It’s August, and unlike last year, there are no city council meetings right now for me to write about.
But this is a city hall column! What am I supposed to do?! (Starts breathing heavily into a paper bag!)
Several minutes later…
Okay, so in lieu of nothing happening in the virtual council chamber right now, let’s talk about some of the stuff that’s already happened there this year.
Reviewing council coverage from the year so far, it occurred to me that I didn’t get a chance to comment about the final vote on the council composition and ward boundary review. I’m still kind of angry at the complete lack of vision demonstrated by council, a group that constantly tries to sell itself as forward-thinking futurists, but in this case they looked 31 years in the past and said, “Nope, that works pretty well.”
It was shocking to watch as members of the current council talked about how two members per ward will create more diversity on council and reduce the possibility of incumbency bias when 11 out of 13 of those people were there last term, and the other two replaced retired members who didn’t run again. But sure, the current system promotes incumbency less compared to one-member wards.
It was also shocking to see the Ward 5 councillors actively endorse a plan that will see them add 10,000 more people to their ward in one quick stroke. Whether the present councillors decide to run or not, everyone running in the new Ward 5 will now have a heck of a lot more ground to cover even while nothing much changes for the people running to represent Ward 6.
In fact, it was shocking to see the areas of the city north of the river essentially give the shaft to the south end, which now struggles for equal representation for another 10 years, an entire decade during which they’ll grow bigger, and faster, than almost every other part of the city combined.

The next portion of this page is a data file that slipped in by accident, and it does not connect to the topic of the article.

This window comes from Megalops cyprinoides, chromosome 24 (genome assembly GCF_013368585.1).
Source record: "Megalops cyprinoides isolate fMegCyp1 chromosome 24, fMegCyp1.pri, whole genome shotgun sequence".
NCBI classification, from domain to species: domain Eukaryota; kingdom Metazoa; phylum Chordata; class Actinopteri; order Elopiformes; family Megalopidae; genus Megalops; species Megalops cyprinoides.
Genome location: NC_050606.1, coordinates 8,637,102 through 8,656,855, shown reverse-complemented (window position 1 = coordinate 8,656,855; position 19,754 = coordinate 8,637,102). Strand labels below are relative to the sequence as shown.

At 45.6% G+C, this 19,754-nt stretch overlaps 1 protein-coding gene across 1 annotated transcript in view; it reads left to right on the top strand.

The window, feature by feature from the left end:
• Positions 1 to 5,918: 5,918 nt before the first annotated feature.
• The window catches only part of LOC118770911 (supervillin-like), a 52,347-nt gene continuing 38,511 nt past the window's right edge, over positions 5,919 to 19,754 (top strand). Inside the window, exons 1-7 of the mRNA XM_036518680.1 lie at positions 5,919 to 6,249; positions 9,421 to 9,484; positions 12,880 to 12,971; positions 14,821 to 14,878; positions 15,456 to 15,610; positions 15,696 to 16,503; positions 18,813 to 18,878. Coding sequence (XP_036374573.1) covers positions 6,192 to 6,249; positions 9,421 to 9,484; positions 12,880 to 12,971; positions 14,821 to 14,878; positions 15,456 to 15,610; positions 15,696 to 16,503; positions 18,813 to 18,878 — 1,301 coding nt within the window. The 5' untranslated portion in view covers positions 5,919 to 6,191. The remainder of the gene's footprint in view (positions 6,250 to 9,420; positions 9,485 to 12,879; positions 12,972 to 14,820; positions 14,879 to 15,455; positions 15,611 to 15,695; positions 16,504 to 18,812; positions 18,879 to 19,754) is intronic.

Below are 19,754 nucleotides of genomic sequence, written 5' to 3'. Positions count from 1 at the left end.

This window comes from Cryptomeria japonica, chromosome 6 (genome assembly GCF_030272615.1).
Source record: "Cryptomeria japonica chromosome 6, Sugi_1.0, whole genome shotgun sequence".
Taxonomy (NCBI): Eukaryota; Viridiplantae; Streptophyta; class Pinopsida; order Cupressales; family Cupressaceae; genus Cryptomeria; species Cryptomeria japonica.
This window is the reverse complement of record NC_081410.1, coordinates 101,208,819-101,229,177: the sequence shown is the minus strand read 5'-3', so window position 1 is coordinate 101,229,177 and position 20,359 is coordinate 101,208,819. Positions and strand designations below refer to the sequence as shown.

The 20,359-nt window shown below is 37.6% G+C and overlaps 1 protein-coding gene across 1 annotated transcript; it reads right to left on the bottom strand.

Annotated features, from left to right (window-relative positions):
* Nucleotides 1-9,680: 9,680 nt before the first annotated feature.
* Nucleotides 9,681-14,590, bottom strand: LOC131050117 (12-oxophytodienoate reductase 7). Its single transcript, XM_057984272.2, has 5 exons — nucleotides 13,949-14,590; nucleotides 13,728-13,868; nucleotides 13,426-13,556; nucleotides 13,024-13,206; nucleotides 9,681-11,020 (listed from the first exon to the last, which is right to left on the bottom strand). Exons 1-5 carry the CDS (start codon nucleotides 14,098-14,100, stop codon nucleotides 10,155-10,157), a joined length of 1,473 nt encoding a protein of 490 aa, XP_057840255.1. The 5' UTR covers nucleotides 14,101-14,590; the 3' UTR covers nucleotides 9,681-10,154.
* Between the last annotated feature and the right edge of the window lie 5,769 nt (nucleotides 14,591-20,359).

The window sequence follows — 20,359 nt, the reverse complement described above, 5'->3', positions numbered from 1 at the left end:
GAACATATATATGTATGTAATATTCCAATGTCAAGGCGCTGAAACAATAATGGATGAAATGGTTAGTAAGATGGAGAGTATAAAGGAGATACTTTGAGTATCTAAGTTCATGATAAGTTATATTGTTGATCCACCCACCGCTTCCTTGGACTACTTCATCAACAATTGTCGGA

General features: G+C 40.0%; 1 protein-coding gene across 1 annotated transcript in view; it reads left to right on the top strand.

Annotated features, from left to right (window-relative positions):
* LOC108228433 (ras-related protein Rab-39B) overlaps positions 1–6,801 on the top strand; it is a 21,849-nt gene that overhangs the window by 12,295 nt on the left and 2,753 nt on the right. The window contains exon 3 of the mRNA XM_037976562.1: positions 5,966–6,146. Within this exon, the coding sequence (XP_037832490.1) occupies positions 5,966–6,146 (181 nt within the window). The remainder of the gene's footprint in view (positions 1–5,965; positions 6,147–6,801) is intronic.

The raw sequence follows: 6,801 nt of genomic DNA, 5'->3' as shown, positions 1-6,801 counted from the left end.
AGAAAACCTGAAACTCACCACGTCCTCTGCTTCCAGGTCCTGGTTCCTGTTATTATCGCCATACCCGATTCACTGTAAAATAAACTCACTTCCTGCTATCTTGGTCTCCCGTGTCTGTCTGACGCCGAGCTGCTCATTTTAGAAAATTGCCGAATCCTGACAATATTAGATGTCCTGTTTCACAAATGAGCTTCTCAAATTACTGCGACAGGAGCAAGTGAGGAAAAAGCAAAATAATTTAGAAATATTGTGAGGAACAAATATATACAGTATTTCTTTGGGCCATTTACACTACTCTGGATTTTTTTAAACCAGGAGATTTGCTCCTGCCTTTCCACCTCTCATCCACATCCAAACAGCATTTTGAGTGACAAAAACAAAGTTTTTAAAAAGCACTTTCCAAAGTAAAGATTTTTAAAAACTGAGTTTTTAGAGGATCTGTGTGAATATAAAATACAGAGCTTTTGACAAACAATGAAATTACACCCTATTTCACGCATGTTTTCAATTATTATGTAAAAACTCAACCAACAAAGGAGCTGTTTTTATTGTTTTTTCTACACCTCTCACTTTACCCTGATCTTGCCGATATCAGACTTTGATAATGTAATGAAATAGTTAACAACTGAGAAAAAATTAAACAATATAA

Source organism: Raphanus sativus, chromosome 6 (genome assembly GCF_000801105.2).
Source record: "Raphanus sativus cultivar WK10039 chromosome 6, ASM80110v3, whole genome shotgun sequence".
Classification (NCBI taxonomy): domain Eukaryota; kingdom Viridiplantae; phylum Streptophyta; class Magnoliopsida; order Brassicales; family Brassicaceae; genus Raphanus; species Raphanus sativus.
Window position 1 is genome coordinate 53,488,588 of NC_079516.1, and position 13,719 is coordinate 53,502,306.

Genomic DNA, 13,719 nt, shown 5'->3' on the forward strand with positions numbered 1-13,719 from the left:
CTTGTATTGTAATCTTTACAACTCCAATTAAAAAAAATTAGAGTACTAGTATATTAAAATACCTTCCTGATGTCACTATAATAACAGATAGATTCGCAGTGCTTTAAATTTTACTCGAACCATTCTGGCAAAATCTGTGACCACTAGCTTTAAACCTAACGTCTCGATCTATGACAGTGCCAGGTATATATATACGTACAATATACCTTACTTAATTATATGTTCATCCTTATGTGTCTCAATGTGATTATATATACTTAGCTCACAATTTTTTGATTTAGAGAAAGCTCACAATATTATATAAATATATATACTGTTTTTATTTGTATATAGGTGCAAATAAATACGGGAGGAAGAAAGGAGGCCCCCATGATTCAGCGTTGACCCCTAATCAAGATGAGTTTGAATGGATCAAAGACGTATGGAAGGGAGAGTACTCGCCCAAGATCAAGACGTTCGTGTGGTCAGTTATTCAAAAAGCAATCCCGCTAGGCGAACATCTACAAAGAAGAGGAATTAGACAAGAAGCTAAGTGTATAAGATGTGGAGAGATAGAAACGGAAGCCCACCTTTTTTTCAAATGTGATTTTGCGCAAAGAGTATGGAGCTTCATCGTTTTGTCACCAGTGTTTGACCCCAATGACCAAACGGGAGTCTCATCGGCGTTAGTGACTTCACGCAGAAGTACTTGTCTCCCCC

Given that, I was somewhat amused by the people living downtown and in the Ward complaining on social media that they’re no longer in Ward 1. They do know that the wards are not numbered according to some unknown determinate factors of quality, right?
The jig was up when Ward 6 councillor Mark MacKinnon proposed an amendment to approve the eight-ward map with two-part-time councillors from each ward. After all, if more councillors equals more and better democracy, then this amendment would be a further step in the right direction…
Council almost unanimously disagreed. It’s almost like they were invested in the status quo.
I don’t know if a public process would have changed that. When you go to the public on matters like government reform, they will more or less endorse the way things are because that’s the way they’re used to doing things. That’s why referendums on electoral reform always fail.
What I do know is that a council that so often says it favours expertise took a consultants report we paid for, written by people who review municipal ward boundaries for a living, and tossed in the trash. Thanks, but no thanks. In return, we got a new six-ward map that just basically moved a couple of lines; Ward 4 now ends at the Hanlon instead of one street over on Silvercreek.
We probably could have done that in house on the cheap.
But that’s been a theme of this term of council, the friction between the politics and the policy.
Take the debate over the Cultural Heritage Action Plan, which was already controversial before it came to council due to tension between staff and Heritage Guelph about its direction. Much of that was around the question of the proposed Ward West Heritage district because it’s still hard to articulate why staff thought that was the priority over Catholic Hill, or the Ontario Reformatory lands.
That much was at least resolved in June when council decided to prioritize the Reformatory lands over Ward West, but the issue goes beyond heritage. One of the reasons I wasn’t able to write about the council composition decision until now is because that was the same week a motion to look at more voting options for people with disabilities was coming to council and I wanted to lend it some support.
But that’s another great example of these fissures between staff, council, and the local expertise on advisory committees; the Accessibility Committee said mail-in wasn’t good enough, they gave staff a reasonable suggestion, and the full recommendation comes to council with no additional options to the mail-in ballot.
Is it any wonder that it looks like the city is having trouble attracting people to serve on advisory boards and committees, like the recently extended deadline for, of all things, the Council Remuneration and Support Advisory Committee?
Perhaps we should all spend our summer vacation thinking about the way things are and consider that they haven’t been working the way they should for a while. We may be unwilling to change council, but there should still be some room for improvement.